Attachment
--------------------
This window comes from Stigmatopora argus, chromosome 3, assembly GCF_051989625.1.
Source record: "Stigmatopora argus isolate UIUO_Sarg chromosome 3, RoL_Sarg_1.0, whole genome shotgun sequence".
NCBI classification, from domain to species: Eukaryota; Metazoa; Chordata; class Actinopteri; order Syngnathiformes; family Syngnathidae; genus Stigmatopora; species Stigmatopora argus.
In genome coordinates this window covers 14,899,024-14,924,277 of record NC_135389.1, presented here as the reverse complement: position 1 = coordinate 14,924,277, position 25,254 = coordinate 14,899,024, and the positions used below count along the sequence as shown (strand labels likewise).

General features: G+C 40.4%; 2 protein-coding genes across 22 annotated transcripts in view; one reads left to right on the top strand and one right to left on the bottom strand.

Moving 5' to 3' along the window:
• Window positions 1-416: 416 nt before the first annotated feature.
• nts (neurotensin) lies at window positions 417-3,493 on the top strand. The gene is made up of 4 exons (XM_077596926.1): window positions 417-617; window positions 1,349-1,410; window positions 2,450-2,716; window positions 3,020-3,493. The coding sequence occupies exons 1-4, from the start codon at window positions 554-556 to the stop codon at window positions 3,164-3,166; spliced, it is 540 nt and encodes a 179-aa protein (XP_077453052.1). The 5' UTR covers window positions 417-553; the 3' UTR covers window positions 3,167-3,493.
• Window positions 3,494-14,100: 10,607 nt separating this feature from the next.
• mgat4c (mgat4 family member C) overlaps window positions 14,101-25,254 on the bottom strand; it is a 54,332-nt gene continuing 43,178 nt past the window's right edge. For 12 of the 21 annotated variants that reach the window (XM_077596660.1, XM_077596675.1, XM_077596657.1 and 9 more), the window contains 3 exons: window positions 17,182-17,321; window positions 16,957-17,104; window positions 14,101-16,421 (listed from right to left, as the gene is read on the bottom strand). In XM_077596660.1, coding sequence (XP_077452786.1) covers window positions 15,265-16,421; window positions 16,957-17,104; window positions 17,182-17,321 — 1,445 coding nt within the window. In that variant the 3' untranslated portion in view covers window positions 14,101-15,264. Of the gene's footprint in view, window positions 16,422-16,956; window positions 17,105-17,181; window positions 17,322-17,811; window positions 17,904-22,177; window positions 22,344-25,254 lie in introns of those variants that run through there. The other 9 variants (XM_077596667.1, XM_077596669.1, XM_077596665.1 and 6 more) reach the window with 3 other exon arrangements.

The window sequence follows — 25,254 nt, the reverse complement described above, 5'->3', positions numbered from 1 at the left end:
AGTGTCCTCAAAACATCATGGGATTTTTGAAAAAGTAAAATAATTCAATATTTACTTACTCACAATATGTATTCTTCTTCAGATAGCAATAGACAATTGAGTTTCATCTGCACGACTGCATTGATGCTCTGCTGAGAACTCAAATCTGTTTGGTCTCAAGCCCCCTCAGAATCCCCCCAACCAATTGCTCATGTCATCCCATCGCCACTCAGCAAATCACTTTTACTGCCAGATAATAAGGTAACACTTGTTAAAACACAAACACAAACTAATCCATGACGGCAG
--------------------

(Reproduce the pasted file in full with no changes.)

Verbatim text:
This window comes from Stigmatopora argus, chromosome 3, assembly GCF_051989625.1.
Source record: "Stigmatopora argus isolate UIUO_Sarg chromosome 3, RoL_Sarg_1.0, whole genome shotgun sequence".
NCBI classification, from domain to species: Eukaryota; Metazoa; Chordata; class Actinopteri; order Syngnathiformes; family Syngnathidae; genus Stigmatopora; species Stigmatopora argus.
In genome coordinates this window covers 14,899,024-14,924,277 of record NC_135389.1, presented here as the reverse complement: position 1 = coordinate 14,924,277, position 25,254 = coordinate 14,899,024, and the positions used below count along the sequence as shown (strand labels likewise).

General features: G+C 40.4%; 2 protein-coding genes across 22 annotated transcripts in view; one reads left to right on the top strand and one right to left on the bottom strand.

Moving 5' to 3' along the window:
• Window positions 1-416: 416 nt before the first annotated feature.
• nts (neurotensin) lies at window positions 417-3,493 on the top strand. The gene is made up of 4 exons (XM_077596926.1): window positions 417-617; window positions 1,349-1,410; window positions 2,450-2,716; window positions 3,020-3,493. The coding sequence occupies exons 1-4, from the start codon at window positions 554-556 to the stop codon at window positions 3,164-3,166; spliced, it is 540 nt and encodes a 179-aa protein (XP_077453052.1). The 5' UTR covers window positions 417-553; the 3' UTR covers window positions 3,167-3,493.
• Window positions 3,494-14,100: 10,607 nt separating this feature from the next.
• mgat4c (mgat4 family member C) overlaps window positions 14,101-25,254 on the bottom strand; it is a 54,332-nt gene continuing 43,178 nt past the window's right edge. For 12 of the 21 annotated variants that reach the window (XM_077596660.1, XM_077596675.1, XM_077596657.1 and 9 more), the window contains 3 exons: window positions 17,182-17,321; window positions 16,957-17,104; window positions 14,101-16,421 (listed from right to left, as the gene is read on the bottom strand). In XM_077596660.1, coding sequence (XP_077452786.1) covers window positions 15,265-16,421; window positions 16,957-17,104; window positions 17,182-17,321 — 1,445 coding nt within the window. In that variant the 3' untranslated portion in view covers window positions 14,101-15,264. Of the gene's footprint in view, window positions 16,422-16,956; window positions 17,105-17,181; window positions 17,322-17,811; window positions 17,904-22,177; window positions 22,344-25,254 lie in introns of those variants that run through there. The other 9 variants (XM_077596667.1, XM_077596669.1, XM_077596665.1 and 6 more) reach the window with 3 other exon arrangements.

The window sequence follows — 25,254 nt, the reverse complement described above, 5'->3', positions numbered from 1 at the left end:
AGTGTCCTCAAAACATCATGGGATTTTTGAAAAAGTAAAATAATTCAATATTTACTTACTCACAATATGTATTCTTCTTCAGATAGCAATAGACAATTGAGTTTCATCTGCACGACTGCATTGATGCTCTGCTGAGAACTCAAATCTGTTTGGTCTCAAGCCCCCTCAGAATCCCCCCAACCAATTGCTCATGTCATCCCATCGCCACTCAGCAAATCACTTTTACTGCCAGATAATAAGGTAACACTTGTTAAAACACAAACACAAACTAATCCATGACGGCAG